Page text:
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I have only taught in Title 1 schools, and have taught in 2 different states. The Title 1 funds in those states/districts were used only for the Title 1 teachers and para salaries, technology, curriculum and training for the Title 1 program, furniture, supplies, and games for Title 1 classrooms, and occasionally training for a select few classroom teachers. The money did not buy supplies that could be used by the general school population, it had to be for the Title program and those students.
We donít have separate Title I staff, programs or classrooms, our entire school is Title I. Iíve actually never heard of this before. Our school receives the Title I funding (obviously) but Iím unaware of how it is actually usedó it doesnít seem to directly benefit our classes/students much.

Itís paid for a parent liaison position which is an office staff member who is supposed to be a bridge between the school and parents but the one we had in the past was mediocre at best.

So, do you only have specific students identified as Title I and only they benefit from the additional funding? If so, thatís interestingÖ My district doesnít run it that way. Iíve heard of ďTitle IĒ teachers on PT, but we donít have those either.
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Old 07-31-2022, 09:35 AM
 
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I've always thought that if the school system wants to have control of a teacher's actions outside of school hours, then they need to pay for that part of the teacher's time, too.
I agree, if we're talking about posts that are entirely personal. But if you are using your personal social media accounts to circumvent district policy (for instance, to communicate with parents about wishlist items for your classroom), you do not have much of a leg to stand on. By the same token, if you don't have your school listed as your workplace and you are not discussing school business on your personal social media, then a school district is going to have a much more dificult time discplining you for your social media activity. Keep it all separate. That's all.
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Old 07-31-2022, 10:30 AM
 
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The best policy is to keep school business completely off your personal social media, up to and including not disclosing the name of your workplace.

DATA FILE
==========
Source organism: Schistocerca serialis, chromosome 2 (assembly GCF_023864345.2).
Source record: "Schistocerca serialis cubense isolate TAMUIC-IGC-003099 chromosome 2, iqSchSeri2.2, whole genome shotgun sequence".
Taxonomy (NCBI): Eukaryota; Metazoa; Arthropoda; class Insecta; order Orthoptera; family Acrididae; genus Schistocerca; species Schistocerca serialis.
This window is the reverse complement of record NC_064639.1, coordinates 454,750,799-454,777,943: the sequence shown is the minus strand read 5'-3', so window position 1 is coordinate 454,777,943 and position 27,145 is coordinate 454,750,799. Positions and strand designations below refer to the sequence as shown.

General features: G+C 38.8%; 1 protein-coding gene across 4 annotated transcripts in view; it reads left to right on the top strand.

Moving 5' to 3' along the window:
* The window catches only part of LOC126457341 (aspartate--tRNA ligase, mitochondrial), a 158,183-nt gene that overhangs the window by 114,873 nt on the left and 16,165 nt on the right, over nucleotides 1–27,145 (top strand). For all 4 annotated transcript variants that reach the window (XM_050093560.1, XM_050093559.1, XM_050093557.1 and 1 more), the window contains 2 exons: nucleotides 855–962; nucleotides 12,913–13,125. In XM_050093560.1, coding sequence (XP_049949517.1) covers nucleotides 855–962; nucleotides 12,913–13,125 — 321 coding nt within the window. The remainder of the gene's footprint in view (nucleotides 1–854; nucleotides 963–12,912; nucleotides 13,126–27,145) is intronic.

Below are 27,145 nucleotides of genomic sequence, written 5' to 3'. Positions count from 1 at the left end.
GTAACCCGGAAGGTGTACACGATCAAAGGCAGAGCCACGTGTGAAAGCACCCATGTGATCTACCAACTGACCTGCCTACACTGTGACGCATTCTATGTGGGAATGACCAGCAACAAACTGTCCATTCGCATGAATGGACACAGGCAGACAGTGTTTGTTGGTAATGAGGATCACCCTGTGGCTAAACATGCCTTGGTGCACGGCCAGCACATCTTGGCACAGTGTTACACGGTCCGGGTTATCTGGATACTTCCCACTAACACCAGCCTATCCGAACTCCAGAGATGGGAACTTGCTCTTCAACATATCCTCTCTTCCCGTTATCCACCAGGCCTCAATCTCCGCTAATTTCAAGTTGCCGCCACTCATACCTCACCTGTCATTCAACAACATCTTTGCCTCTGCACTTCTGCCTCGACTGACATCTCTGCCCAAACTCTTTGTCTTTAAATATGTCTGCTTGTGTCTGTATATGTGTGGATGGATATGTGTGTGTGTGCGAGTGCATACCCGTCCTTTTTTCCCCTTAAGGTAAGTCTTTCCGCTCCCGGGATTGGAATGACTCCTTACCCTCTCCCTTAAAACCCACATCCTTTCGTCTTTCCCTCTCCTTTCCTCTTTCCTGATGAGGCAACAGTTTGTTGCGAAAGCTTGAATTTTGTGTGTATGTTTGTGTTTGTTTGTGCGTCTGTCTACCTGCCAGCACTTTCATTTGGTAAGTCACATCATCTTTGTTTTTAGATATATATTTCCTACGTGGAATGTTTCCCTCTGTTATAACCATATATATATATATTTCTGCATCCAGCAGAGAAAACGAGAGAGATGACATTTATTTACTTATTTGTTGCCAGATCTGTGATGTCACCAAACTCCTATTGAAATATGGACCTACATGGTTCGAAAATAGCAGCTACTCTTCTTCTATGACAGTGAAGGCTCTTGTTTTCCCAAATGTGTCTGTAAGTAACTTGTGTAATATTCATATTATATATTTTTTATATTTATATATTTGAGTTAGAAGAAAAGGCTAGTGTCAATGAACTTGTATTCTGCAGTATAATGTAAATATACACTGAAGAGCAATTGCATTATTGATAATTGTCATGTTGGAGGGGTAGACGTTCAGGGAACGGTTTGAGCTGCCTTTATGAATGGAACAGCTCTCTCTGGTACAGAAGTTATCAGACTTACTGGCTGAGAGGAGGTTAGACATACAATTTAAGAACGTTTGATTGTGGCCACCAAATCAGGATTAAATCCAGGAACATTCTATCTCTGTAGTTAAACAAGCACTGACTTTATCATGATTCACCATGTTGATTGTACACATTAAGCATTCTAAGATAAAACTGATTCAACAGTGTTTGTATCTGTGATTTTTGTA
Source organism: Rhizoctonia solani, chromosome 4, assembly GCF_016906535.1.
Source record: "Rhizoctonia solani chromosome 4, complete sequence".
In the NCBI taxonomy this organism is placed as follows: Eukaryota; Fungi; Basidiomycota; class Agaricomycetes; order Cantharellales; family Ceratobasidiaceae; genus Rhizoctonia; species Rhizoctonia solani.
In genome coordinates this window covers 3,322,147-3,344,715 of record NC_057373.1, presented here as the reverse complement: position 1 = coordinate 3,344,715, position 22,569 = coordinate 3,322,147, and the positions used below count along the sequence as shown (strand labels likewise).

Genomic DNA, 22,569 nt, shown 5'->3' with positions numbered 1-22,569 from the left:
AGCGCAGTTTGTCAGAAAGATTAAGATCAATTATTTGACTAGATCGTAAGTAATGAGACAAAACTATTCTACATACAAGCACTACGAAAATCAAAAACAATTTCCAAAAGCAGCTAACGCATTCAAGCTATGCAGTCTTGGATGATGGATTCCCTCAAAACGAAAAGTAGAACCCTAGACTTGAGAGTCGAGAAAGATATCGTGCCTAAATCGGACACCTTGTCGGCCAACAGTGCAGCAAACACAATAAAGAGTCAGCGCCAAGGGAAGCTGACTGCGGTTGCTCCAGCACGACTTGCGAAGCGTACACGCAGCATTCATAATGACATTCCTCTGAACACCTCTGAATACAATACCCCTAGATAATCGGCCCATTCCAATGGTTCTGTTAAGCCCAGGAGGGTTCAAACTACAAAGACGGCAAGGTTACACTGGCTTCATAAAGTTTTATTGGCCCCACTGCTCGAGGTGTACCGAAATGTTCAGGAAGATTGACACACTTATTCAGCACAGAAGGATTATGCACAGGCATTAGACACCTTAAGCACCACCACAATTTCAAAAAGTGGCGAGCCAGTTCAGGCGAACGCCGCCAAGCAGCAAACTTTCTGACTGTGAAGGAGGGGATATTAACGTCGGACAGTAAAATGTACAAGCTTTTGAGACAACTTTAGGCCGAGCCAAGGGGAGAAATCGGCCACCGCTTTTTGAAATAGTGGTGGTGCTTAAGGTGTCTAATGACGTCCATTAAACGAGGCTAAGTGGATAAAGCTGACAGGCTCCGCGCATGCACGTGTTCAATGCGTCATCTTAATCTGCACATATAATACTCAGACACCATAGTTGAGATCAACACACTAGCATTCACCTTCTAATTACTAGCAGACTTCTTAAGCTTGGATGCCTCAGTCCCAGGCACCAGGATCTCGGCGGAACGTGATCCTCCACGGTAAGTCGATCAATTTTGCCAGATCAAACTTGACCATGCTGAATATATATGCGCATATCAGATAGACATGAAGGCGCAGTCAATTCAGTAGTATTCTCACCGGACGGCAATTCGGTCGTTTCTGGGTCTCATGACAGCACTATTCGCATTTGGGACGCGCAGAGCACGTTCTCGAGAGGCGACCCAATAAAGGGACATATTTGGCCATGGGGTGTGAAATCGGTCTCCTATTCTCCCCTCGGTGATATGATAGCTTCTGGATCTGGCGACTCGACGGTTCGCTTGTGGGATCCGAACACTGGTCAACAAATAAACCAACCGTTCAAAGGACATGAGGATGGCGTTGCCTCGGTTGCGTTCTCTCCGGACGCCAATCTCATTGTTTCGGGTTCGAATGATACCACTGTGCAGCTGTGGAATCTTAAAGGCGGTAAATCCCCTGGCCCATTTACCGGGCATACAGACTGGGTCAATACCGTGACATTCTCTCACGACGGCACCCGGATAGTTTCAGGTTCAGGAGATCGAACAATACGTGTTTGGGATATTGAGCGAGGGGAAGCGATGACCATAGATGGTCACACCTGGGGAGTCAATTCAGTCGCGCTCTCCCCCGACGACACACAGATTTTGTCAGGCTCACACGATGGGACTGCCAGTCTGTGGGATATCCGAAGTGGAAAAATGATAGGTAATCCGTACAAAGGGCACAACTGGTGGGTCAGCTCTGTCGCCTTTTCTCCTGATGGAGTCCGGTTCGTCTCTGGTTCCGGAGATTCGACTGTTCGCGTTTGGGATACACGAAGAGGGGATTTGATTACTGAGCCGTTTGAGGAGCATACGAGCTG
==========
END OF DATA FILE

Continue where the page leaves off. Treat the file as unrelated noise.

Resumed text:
I hate that this is true but it really is.

My social media accounts dont have my picture, my real name, or any identifying information. Could you deduce who I am based on who my friends are-perhaps-but you cant really prove it.

My school even has a Facebook profile-parents post there all the time asking questions or sharing something that happened at school (good and bad-the amount of complaining about school traffic or that we don't allow kids to congregate in unsupervised areas on campus is ridiculous) and I see parents posting there asking question I could totally answer for them from time to time but...nope-not worth the risk.

My state has protections for teacher in state ed code that don't allow districts to punish teachers for postings on social media as long as we don't act "as an emissary of or employer in that forum," so there is no chance I'm risking it.
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Old 07-31-2022, 10:36 AM
 
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So, do you only have specific students identified as Title I and only they benefit from the additional funding?
Yes, students need to qualify for Title services. Benchmark testing, classroom interventions, grades, and teacher recommendations are all used when making Title recommendations.
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Old 07-31-2022, 01:00 PM
 
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Yes, students need to qualify for Title services. Benchmark testing, classroom interventions, grades, and teacher recommendations are all used when making Title recommendations.
Thanks for the clarification.
I’ve never heard of Title I being based on academic performance before so that’s quite interesting to me.
We’re a Title I school based on the amount of students at my school who qualify for free/reduced lunch, currently over 65% at my school. We have to remain at the required percentage each year to continue to qualify.

All students qualify, as needed, for after school tutoring which is paid for through Title I funds. That’s the only additional “program” we receive.

So, all of your low performing students are all grouped together in to classrooms with “title teachers?”

This is from our district site
Quote:
Title I schools are chosen using state verified data. State Direct Certified data is the number of students/families who qualify directly for SNAP, Homeless, Migrant, Medicaid or Foster Care as verified by the state. The school list can change slightly annually.

The mission of Title I is to provide flexible funding that may be used to provide additional instructional staff, professional development, extended-time programs, and other strategies for raising student achievement in high poverty schools.

My social media is all super private and I don’t ever post anything about work. I honestly don’t post much at all but work is not for social media. I know of teachers who constantly post their students on social media and it’s a lawsuit waiting to happen.

I personally am not a fan of the Amazon wish lists in general. A staffing specialist at my school just made one and posted it on Facebook for the “ESE students she works with,” she doesn’t work with any kids and never has. But, she said she isn’t a classroom teacher so doesn’t get the money from the state so her kids she works with need item. And her list was cleared… not sure what she’ll even do with those items